From a capitalist point of view the Maryland Transportation Authority – MDTA for short – is something of a mystery. Apart from its apparent purpose of running the State’s toll facilities, it would seem to have no other reason for existing.
MDTA began in 1971 as an independent agency created to run the State’s toll highway facilities. Today, it is responsible for managing, operating and improving all of the State's toll facilities including the new Inter-County Connector in Montgomery County. It is an autonomous pseudo-corporation owned by the State of Maryland that receives no support from the State and pays no Federal or State taxes on profits (excuse me, increases in “net assets”) gained from its operations. Unlike the State Lottery Commission, which is embarrassingly profitable, MDTA returns no money to the State Treasury.
Judging from salary costs listed in its 2010 financial report, MDTA employs about 2,000 people (1,000 if the average salary is $100K per year). This is hardly enough to make it a major employer among companies operating in Maryland.
In the capitalist realm, companies exist to sell products and, quite frankly, make somebody rich. If a company is successful, profits are rolled back into new product development, stockholder dividends, and perhaps even employee bonuses. Otherwise, it becomes money in the bank – cash on hand. Growth and making money are the prime motivations for operating a capitalist company of any kind.
MDTA doesn’t fit the capitalist model at all. It offers a product that nobody really wants, except perhaps rich commuters willing to pay a disguised tax to bypass highway congestion (caused by the State’s highway designs, actually). Its growth has been inordinately slow and it certainly isn’t making anybody rich (at least not obviously). MDTA refers to itself as “an enterprise fund of the State of Maryland” but not in the same sense as private enterprise.
Maryland is not alone in operating profit-making state-owned transportation companies. The states of New York and New Jersey sponsor the Port Authority of New York and New Jersey and Orange County, CA, operates the 91 Express Lanes Corporation.
The Port Authority of New York and New Jersey is a financially self-supporting public agency that relies almost entirely on revenues generated by facility users, tolls, fees and rents. It receives no tax revenue from NY, NJ or NYC and apparently returns none to any of those entities.
The 91 Express Lanes facility is a four-lane, 10-mile toll road built in the median of the Riverside Freeway (SR-91) between the Orange/Riverside County line and the Costa Mesa Freeway (SR-55). Its primary selling point is ten miles of congestion-free driving during high-demand commuting hours. It achieves this by means of peak-hour pricing toll structures. During peak congestion periods on the parallel Riverside Freeway, users pay premium tolls designed to exclude, shall we say, lower-class users. Obviously, 91 Express Lanes depends for its existence on continued congestion in the Riverside Freeway, which is largely hemmed in by urban development along its length and not easily expanded.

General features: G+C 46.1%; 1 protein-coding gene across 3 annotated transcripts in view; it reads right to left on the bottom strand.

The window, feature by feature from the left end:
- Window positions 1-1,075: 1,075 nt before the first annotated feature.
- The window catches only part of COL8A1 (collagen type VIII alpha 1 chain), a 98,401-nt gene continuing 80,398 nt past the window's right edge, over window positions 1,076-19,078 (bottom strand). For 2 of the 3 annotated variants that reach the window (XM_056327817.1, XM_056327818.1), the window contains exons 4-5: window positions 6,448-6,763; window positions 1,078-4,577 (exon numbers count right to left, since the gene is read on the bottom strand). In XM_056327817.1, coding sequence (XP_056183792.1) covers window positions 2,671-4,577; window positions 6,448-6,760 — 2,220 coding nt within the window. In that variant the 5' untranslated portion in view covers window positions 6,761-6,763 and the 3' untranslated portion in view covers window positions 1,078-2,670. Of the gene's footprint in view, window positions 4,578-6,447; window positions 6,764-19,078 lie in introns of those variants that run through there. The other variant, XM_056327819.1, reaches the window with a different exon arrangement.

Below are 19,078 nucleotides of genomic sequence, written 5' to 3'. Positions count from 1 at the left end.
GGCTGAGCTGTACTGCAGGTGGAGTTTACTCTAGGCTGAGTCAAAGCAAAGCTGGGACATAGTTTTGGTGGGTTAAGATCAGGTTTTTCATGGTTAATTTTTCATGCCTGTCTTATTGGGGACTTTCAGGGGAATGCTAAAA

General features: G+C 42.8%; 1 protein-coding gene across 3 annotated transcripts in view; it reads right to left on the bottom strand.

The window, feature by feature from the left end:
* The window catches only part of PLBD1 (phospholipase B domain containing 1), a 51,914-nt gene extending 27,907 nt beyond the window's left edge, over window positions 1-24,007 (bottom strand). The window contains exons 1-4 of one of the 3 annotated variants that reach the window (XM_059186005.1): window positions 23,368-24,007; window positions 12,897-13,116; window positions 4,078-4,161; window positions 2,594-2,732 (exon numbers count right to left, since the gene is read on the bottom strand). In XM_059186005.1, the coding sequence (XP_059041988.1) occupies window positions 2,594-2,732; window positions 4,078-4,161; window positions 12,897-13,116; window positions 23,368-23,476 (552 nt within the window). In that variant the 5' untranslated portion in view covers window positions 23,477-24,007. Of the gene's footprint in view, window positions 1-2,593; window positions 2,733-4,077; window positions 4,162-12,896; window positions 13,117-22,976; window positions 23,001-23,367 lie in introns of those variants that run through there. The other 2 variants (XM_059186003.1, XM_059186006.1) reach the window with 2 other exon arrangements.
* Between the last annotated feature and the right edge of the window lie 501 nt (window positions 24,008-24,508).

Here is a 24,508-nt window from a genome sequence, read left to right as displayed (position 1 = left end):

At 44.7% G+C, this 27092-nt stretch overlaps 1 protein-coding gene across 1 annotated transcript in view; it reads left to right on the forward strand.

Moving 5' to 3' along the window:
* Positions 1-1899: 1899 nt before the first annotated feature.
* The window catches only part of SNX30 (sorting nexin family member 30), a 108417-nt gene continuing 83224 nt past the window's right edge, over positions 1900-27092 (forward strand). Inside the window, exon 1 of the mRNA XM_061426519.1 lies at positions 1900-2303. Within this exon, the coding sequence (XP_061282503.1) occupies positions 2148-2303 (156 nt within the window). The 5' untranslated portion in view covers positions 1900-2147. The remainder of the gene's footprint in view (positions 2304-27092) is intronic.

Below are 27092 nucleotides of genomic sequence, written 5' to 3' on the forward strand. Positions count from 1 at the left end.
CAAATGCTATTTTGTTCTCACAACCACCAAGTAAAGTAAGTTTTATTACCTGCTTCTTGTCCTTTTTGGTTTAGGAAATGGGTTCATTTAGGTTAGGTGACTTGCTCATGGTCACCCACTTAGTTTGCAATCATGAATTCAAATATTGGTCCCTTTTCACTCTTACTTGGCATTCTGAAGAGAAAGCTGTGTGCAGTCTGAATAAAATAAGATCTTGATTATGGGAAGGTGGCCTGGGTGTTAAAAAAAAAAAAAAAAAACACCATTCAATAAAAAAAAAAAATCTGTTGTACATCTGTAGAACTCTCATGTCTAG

The same peak-hour toll structure scheme is used by the Inter-County Connector. The ICC is more similar to the Dulles Greenway, however. The Greenway is currently privately-owned but could become state-owned depending on its continued profitability, which is dependent of course on state and federal taxation.
Two of the alternatives for a future I-270 upgrade would look exactly like the 91 Express Lanes facility. Express Toll Lanes would be laid down in the median between the free federal lanes. Users would pay a fee to use these lanes to avoid congestion that would be unimproved in the free lanes and would be guaranteed to get worse over time. Most likely the ET lanes would be operated by the MDTA and would be designated as a state highway to avoid conflict with federal law prohibiting toll charges on the Interstate Highway System.
Involving the MDTA in the highway upgrade process would allow funding for ETL construction to be more easily hidden from public or legislative scrutiny. Federal money would of course be used but it wouldn’t be specifically designated for I-270 improvements. An ET lane facility would provide a few new jobs but otherwise wouldn’t be a benefit to Maryland taxpayers.
The simplest and cheapest alternative for an I-270 upgrade would be to add another lane either way in Frederick County. This is one of the alternates presented except that the new lanes would be HOV-only during high-demand hours. From an engineering point of view, HOV lanes are counterproductive. They take away valuable lane space when it’s most needed. Their justification is political, not technical.
Soviet Premier Nikita Khrushchev once boasted, “Your grandchildren will live under socialism.” It’s now been fifty years. My grandchildren are coming of age and we are closer now to socialism than ever before. The Federal Government is the nation’s largest employer and the country is being bankrupted by the cost of maintaining it. The State of Maryland is likewise running a deficit. Little “enterprise funds” like MDTA are the prototypes and predecessors for a socialist future in Maryland and these United States.
A socialist future cannot be maintained in a democracy. The inevitable result must a political system in which one party rules and all others are excluded. Is this the future we want? Or do we even care?